Data-driven SEO veteran Ori Zlibershtein joins the podcast to share his take on how SEOs use data:
The problem of too many visuals inside of SEO tools
Why overlying on SEO tools is not a good idea
How to best use the data you get from SEO tools
We go deep into how the over-abundance of SEO tools and the type of data they provide might actually make things harder when doing SEO. While the SEO tools are great, they do damper the perceived need to critically think and problem-solve. That, of course, can mean SEOs are missing big issues and/or spending their time on things that are not that important.
Are SEO Tools Giving Us Good Information?
SEO tools are everywhere now and they're really sophisticated. But that's not how things always were. Back in the day, you had tools that scrapped your site and churned out some tables and spreadsheets. There were no super-shiny graphs and all sorts of colorful representations of your data.
Now, there's nothing wrong with data being represented visually. The problem comes from the SEO tools trying to throw as much data as possible at you in order to come off as being a "total and comprehensive software solution."
The result of this is all sorts of issues and warnings that SEO tools point you towards that very often have no actual impact or real significance. If you follow the tools down this path you could very well spend your time working on issues that will not help the site grow and will not move the needle on the site's earnings in any real way.
The Problem with SEO Tool Metrics
All sorts of SEO tools come with homegrown metrics that can be helpful but are not inherently accurate nor inherently significant metrics. Often, people take these metrics as being the gospel when they are not. These metrics can point to a trend or offer a general understanding of where things stand. They are not absolutes.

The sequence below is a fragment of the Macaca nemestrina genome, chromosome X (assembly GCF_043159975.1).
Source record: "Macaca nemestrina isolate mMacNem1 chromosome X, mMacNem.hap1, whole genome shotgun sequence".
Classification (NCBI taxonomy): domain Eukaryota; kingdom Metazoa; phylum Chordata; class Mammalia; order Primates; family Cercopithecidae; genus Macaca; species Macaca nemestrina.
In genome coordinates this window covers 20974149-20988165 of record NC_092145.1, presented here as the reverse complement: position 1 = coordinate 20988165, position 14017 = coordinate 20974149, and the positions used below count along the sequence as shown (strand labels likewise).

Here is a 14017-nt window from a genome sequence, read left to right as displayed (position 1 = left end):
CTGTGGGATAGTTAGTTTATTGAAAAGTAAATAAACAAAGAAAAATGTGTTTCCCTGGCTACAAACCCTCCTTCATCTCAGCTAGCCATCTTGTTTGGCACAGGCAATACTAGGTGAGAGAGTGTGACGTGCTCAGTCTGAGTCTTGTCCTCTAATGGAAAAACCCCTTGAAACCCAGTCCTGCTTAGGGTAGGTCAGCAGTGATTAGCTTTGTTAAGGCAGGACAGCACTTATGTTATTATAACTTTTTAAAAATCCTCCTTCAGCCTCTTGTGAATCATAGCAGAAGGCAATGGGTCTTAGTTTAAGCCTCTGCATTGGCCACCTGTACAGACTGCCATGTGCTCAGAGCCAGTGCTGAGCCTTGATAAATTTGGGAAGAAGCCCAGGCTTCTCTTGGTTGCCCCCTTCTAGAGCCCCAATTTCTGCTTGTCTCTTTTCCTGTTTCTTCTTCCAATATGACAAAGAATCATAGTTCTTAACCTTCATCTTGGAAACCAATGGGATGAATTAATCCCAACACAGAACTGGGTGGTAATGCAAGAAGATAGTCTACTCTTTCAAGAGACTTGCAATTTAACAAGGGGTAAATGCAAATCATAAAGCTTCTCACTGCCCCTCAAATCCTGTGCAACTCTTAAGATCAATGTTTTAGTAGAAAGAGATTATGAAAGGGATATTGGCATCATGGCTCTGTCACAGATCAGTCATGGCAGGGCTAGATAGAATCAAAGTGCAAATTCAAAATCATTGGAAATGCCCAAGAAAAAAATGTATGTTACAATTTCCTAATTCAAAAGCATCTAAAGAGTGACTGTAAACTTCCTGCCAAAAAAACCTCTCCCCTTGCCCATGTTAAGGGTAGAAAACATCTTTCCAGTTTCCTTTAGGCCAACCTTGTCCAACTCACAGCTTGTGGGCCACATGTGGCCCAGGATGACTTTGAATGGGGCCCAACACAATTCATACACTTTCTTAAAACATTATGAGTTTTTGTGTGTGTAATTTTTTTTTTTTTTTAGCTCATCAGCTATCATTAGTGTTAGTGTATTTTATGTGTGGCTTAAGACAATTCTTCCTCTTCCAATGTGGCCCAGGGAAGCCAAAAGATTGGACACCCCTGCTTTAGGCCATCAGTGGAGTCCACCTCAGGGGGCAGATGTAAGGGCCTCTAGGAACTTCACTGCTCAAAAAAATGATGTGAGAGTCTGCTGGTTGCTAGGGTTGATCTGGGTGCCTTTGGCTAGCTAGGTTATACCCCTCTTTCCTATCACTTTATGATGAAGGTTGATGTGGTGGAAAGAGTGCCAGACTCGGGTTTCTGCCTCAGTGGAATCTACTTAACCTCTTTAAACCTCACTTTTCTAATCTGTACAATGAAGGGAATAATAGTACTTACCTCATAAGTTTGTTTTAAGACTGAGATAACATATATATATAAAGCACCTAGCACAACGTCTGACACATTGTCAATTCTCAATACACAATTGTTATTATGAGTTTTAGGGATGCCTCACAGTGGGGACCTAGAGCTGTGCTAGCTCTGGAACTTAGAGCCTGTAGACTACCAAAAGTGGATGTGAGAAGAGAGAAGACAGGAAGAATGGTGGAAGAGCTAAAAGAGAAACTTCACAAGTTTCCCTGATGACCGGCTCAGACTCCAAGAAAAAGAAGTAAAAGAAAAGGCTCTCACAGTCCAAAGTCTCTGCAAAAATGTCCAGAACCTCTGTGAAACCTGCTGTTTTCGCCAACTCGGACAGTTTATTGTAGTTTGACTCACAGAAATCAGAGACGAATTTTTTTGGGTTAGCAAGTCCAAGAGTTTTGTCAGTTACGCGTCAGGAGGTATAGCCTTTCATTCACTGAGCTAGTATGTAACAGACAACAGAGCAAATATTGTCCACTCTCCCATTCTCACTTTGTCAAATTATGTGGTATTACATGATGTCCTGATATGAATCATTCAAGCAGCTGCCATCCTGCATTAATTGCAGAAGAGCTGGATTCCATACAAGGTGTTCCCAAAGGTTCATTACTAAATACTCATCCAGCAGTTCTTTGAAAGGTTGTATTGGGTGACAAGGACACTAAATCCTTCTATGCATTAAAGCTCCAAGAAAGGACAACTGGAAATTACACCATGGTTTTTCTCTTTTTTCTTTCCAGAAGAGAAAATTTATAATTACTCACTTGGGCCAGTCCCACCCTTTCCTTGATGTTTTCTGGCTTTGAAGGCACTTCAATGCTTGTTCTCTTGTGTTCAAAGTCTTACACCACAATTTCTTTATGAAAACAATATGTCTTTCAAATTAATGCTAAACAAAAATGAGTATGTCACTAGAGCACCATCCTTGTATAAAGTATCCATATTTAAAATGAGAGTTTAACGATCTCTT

Should You Be Careful Before I Choose an SEO Tool?
Yes. Often, the SEO tools offer the same information just with a different visual or from a slightly different perspective. When you decide to use a tool you need to make sure you understand what's really there. You might think that there are all sorts of various insights available when in reality the tool fundamentally does 3 or 4 different things but has dozens of reports that give this information in various forms.
In such cases, you don't really have a robust tool. You have a tool that does the same 3 or 4 things but offers it to you across multiple visuals. Is that really helpful? It might be but it really might not be.
Before choosing a tool you need to understand what your needs are, what the tool really offers, and if those two things align.
How to Use SEO Tools Effectively
In order to use SEO tools effectively, you have to apply your own analysis to the data. That means seeing the metrics, looking at the charts and tables, and understanding what it means. Seeing a list of keywords by search volume doesn't help you to know if the keyword is a good fit for your site and or if it fits into your content and sales strategy. As an SEO you have to qualitatively analyze the appropriateness of the keyword, think about it topically, understand how to best cover that topic, and of course, know if that topic fits in with what the site does (and if so, where fits in).
SEOs need to solve problems not check things off a list. If an SEO tool recommends certain issues be fixed you should think about how that recommendation actually helps the site. It's on the SEO to understand what problem the tool's recommendation points to and why it's significant.
If an SEO tool points out that you have broken links do you understand why that's a problem or are you just automatically thinking "broken links are bad?" True they are bad, but maybe it's on a page that is buried deep in your site that no one visits or is really meant to visit and where the link shouldn't even be there and that you have blocked from crawling and isn't even indexed? Should that link really be your top priority?
Think before you act on SEO reporting.